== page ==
A New Year brings both new challenges & opportunities. Following a strong 2019 will be difficult. Last year, $6.2 trillion in new shareholder wealth was created by the stock market. That’s a lot of stimulus for our consumption-driven economy!
The positives flowing through our economy as a result of this ‘wealth effect’ created by stocks cannot be overstated. When combined with the low interest rate environment, our economic outlook is favorable for 2020.
Businesses and investment are a bit of a wild card. Many have held off on capital expenditures – especially going into an election year. However, as we progress through the year, we should get more clarity on a potential election outcome and businesses will respond accordingly. Stocks will need to produce strong earnings to validate 2019’s stellar returns. We remain cautiously optimistic.
In a rare instance of compromise coming out of DC, the U.S. Mexico Canada Agreement (a.k.a. the NAFTA 2.0 trade agreement) was recently passed by the House of Representatives. The Senate is expected to pass it early in the New Year. Some economists expect GDP to increase +0.3% as a result.
Thank goodness for Services!
The ISM Non-Manufacturing Index, a good barometer of the overall health of the consumer and our service-driven economy, posted a 55 reading in December up from 53.9 a month prior. Importantly, business activity surged to 57.2 – up 5.6 points!
European Green Shoots!
Economies outside the U.S. are beginning to recover. The U.K. and German economies have been experiencing stronger data, or green shoots, for over a quarter now. As a result, their government bond yield curves have steepened which suggest economic expansion in the near-term.
Another caution flag from Manufacturing!
The December ISM Manufacturing Index reading of 47.2 was awful. In fact, it was the lowest print in over a decade (June 2009)! Thankfully, manufacturing only represents a low-teens percentage of our overall economy and recent trade negotiations with China are improving!
The Kick-the-Can Debt Problem.
Our leaders in Washington D.C. need to exercise some fiscal restraint. Total federal debt recently hit $23 trillion and continues to rise daily. This has a dampening effect on economic growth over time. Unfortunately, politicians continue to look the other way.
CapEx on Hold?
Election year uncertainty can negatively impact corporate capital expenditures. Recent uninspiring data trends in capex suggest we should expect more of the same. According to Renaissance Macro Research, capex intentions are ‘better, still not close to good.’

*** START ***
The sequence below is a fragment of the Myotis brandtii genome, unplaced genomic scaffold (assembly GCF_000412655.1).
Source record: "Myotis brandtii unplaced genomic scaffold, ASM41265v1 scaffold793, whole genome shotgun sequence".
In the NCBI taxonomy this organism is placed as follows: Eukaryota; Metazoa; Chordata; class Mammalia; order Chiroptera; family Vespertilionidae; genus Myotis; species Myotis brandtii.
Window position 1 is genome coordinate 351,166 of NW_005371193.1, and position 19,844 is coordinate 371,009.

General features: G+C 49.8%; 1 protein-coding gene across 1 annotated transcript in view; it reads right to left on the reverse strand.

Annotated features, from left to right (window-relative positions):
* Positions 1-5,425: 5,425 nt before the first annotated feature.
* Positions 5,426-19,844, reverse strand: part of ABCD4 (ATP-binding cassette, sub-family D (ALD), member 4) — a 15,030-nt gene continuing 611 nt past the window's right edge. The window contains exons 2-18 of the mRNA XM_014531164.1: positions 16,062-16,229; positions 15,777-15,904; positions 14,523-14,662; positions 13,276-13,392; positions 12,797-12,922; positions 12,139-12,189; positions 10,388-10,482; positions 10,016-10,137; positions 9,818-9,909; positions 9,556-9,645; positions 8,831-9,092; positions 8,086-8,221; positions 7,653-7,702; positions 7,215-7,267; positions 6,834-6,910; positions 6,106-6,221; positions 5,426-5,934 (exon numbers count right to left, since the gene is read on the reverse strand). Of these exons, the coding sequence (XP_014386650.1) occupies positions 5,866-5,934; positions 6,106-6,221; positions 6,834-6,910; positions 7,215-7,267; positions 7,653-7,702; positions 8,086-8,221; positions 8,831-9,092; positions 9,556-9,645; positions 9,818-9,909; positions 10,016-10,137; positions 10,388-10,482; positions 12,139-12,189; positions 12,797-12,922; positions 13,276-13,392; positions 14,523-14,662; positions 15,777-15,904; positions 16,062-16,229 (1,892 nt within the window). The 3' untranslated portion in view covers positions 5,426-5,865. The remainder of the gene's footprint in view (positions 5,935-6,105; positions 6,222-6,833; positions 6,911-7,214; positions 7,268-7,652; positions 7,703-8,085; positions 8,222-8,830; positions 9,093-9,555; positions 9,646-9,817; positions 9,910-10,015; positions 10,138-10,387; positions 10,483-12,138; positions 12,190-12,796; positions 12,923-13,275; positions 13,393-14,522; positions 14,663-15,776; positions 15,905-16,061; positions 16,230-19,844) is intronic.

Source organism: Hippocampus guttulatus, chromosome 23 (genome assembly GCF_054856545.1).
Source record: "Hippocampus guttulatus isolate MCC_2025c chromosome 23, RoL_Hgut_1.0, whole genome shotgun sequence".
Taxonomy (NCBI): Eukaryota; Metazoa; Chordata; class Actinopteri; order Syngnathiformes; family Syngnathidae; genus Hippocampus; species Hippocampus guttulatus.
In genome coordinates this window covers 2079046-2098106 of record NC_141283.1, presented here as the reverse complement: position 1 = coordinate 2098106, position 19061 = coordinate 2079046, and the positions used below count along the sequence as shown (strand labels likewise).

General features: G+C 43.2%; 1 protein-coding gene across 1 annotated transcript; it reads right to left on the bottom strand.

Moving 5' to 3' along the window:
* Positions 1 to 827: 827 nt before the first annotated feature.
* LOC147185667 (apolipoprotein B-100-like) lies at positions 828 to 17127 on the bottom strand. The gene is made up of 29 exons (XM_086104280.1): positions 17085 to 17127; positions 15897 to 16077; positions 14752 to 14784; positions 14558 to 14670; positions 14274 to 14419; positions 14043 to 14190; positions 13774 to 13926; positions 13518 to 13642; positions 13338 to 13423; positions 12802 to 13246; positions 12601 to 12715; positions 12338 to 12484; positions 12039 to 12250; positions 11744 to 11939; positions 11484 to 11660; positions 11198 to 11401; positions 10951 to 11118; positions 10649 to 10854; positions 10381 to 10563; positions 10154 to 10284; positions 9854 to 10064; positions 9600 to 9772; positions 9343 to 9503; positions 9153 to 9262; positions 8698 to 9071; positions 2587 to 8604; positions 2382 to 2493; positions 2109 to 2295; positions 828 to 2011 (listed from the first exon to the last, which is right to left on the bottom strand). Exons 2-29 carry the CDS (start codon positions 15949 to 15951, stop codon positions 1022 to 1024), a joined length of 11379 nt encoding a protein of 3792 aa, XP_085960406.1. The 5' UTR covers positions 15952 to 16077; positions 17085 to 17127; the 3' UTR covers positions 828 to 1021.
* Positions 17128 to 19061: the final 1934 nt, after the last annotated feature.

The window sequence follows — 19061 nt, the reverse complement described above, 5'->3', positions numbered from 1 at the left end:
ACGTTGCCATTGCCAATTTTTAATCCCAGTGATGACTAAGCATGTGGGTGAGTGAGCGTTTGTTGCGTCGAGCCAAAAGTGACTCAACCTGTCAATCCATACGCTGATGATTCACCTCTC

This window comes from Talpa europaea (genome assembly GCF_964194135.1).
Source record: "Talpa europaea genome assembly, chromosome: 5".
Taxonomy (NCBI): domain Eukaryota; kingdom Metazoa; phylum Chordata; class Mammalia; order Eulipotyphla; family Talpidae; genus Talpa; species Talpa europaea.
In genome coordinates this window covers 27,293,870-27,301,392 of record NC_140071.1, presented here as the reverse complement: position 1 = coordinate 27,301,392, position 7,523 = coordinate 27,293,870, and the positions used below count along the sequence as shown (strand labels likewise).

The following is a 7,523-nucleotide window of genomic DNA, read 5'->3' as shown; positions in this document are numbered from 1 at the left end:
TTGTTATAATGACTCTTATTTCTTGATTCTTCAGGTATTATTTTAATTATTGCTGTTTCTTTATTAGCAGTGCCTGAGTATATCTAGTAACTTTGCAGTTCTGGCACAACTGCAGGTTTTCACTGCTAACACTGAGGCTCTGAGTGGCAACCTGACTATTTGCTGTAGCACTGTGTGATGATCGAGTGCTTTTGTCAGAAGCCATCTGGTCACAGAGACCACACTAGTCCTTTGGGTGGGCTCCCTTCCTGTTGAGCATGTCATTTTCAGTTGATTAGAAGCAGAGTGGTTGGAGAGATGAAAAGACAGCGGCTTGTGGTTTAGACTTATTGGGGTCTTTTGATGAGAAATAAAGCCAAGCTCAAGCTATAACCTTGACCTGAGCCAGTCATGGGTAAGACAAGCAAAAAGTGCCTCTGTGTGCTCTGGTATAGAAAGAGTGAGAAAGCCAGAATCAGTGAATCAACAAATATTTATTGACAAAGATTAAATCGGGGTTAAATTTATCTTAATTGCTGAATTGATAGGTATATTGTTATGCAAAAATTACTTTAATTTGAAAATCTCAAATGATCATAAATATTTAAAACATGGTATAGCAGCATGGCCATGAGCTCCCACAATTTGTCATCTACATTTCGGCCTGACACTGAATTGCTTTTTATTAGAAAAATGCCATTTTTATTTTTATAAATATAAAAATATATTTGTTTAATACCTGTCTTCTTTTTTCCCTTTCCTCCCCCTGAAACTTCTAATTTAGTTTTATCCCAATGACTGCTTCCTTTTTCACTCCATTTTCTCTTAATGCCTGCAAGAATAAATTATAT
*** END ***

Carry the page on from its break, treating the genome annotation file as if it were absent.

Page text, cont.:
Financial Market Negatives
The Middle East Hornets’ Nest!
Iran is now a big problem for the market. Tough talk and rhetoric have been replaced by drone strikes and ballistic missiles. We are hopeful that cooler heads will prevail but the increasing intensity of this conflict has market participants worried and could lead to a pullback.
Will 2019-20 be a repeat of 2017-18?
If recent history is any guide, strong market return years (2017: S&P 500 up +21.14%) can often ‘pull forward’ returns from future years (2018: S&P 500 down -4.75%). Will history repeat after 2019’s +33.07? History suggests that election years can produce mid-single digit returns.
Does the Fed know something we don’t?
Hidden beneath the surface of the recent rally in stocks, the Fed has been quietly increasing its balance sheet since last September. Its support of banks and the ‘repo markets’ have added liquidity to the system & helped buoy markets. We’d like this temporary support to end!
Financial Market Positives
Earnings estimates are back on the rise!
According to Refinitiv, corporate earnings are expected to recover this year to +9.6% up from -0.2% in 2019. Although markets typically do not like a seesaw pattern (EPS were up +22.7% in 2019) in fundamentals, a mid to high-single digit rise should sustain the markets.
Dry powder is plentiful!
Investors currently hold over $3 trillion in cash in their investment portfolios. Therefore, we anticipate market pullbacks will be consistently bought by investors and remain supportive to the market. The sustainability of any advance will be heavily dependent on company earnings.
The lower-for-longer market.
The level of and trend in interest rates are vitally important to equity investors. The significant decline in rates throughout 2019 was a key contributing factor to the strong market rally. If rates (and inflation) stay lower-for-longer, the market can trade at higher-than-average levels.